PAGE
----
The Desert Botanical Garden Dale Chihuly Show, The Nature of Glass, at night, using digital night photography techniques.
“The Nature of Glass” show of Dale Chihuly glass art works at the Desert Botanical Garden in Phoenix, Arizona is a successful blend of organically inspired artworks installed within an organic setting.
In addition to this post , I plan a companion piece, covering some of the digital camera techniques I used, and a bit about the digital darkroom cool Photoshop layer editing I used.
I was able to attend the recent “Chihuly Photography RSVP Workshop” after hours night photography shoot. (Thank you goes to Steen Lawson, the Desert Botanical Garden Onsite Public Programs Manager)
The shot above should give you a sense of how some of the Chihuly glass pieces are set in and among the cactus and succulents in the Desert Botanical Garden collection.
Dale Chihuly’s glass work is colorful, often nearing the point of over saturation, but not exceeding it in my view. The intense color will put your film, or digital camera chip to the test, though. (I will be posting more of the ‘how-to shoot public art at night’ in a future post. Subscribe to keep on top of the updates.)
Chihuly also likes to incorporate his large, and therefore heavy, glass works into local environments as seen above.
Some of the strong pieces are set off by themselves, supported on a post, or hung from a structure as seen below.
For the above ‘centerpiece’ shot, I wanted to isolate the glass work from its surroundings. In the shot below, I specifically wanted to include the set up and the shadows cast by the lighting.
I liked the interplay of form, flora, and shadow in this installation and so included them all in my composition.
To give you a sense of the scope of some of the installations, I’m including a wide panoramic image of one of the more popular areas of the show.
Scroll sideways to see the entire panoramic image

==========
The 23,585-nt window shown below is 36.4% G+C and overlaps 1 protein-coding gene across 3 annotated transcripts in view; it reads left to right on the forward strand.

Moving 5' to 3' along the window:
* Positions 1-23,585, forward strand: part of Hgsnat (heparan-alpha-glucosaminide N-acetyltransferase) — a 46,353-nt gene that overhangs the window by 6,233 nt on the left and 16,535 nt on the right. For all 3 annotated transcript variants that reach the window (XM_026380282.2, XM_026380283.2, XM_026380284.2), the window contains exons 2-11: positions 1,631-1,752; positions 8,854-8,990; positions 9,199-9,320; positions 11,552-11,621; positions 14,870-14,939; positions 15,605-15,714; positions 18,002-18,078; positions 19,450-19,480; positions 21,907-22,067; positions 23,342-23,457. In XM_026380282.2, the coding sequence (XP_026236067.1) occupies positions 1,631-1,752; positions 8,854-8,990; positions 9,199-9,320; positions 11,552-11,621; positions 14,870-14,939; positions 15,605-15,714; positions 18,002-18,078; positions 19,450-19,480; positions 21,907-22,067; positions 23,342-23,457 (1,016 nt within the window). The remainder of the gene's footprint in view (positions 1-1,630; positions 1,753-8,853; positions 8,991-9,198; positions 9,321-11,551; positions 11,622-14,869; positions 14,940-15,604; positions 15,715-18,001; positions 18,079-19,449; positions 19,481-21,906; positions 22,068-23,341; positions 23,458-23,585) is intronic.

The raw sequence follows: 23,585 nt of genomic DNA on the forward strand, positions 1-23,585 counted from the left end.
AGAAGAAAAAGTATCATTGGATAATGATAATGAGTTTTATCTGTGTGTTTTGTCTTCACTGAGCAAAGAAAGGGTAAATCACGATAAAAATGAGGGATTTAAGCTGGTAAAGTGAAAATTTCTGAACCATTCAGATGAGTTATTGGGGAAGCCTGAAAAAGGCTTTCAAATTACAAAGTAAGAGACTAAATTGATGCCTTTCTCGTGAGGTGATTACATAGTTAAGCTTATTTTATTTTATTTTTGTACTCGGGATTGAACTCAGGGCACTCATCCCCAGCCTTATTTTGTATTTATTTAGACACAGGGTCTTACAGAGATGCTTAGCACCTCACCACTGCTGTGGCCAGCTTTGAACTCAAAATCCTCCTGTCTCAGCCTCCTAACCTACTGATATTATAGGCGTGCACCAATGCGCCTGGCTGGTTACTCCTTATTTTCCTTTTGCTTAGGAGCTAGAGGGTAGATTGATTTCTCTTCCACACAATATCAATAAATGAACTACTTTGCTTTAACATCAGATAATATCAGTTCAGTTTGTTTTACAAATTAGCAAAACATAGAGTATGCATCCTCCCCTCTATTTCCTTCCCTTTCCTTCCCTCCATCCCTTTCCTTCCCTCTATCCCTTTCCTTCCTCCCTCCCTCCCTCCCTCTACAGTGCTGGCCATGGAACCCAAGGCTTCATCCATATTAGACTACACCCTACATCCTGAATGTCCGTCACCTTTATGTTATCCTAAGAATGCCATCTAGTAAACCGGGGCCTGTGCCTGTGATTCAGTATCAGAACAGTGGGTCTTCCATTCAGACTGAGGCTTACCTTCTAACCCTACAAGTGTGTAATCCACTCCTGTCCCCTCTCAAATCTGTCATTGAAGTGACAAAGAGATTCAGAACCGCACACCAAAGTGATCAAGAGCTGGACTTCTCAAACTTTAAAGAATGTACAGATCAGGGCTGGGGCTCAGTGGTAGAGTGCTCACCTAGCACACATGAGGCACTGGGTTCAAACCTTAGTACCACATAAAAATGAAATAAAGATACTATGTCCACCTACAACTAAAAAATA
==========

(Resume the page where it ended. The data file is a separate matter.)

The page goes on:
This pano was taken using my homemade panoramic tripod head attachment with exposures ranging from 1/2 second up to 8 seconds. Since I conceived of, and made the image during the “Chihuly Photography RSVP” photo session, I decided to include other photographers who were also shooting this one scene.
I used a similar technique in shooting the panoramic night photograph on this page, 13th ASU Museum Short Film and Video Festival.
Some of the glass sculptures seemed to call out for simple compositions, as below.
Other of the Chihuly pieces were seemingly intended, and most successful, in groupings.
This grouping succeeds more than some others in the show in giving a sense of an organically derived copse of native flora in a surreal yet aesthetically pleasing landscape.
A few pieces came off to me as almost anomalous; that is, they didn’t seem to go with the rest of the show.
I really liked this piece, shot it in several different ways, but I don’t feel that it fit in the overall context of the show. This one seems like a little ‘undersea’ octopus, not really a ‘desert’ piece, but was very attractive to me in it it’s own right.
I really liked the opportunity to shoot in the garden at night with other photographers drifting around doing the same thing. It had a surreal quality in that most of the photographers were quietly going about their business, drifting from area to installation, carrying tripod mounted cameras, without speaking, in the dark, like silent photo phantoms.
To get a sense of closure, as I was leaving after the event, I paused and turned around to shoot the entrance to the Desert Botanical Garden when it was completely empty (not a usual state) showing a large centrally located Chihuly glass work inside the garden.
I hope you like these pix of Dale Chihuly’s glass work, and the fine installation at the Desert Botanical Garden.
Comments welcome below.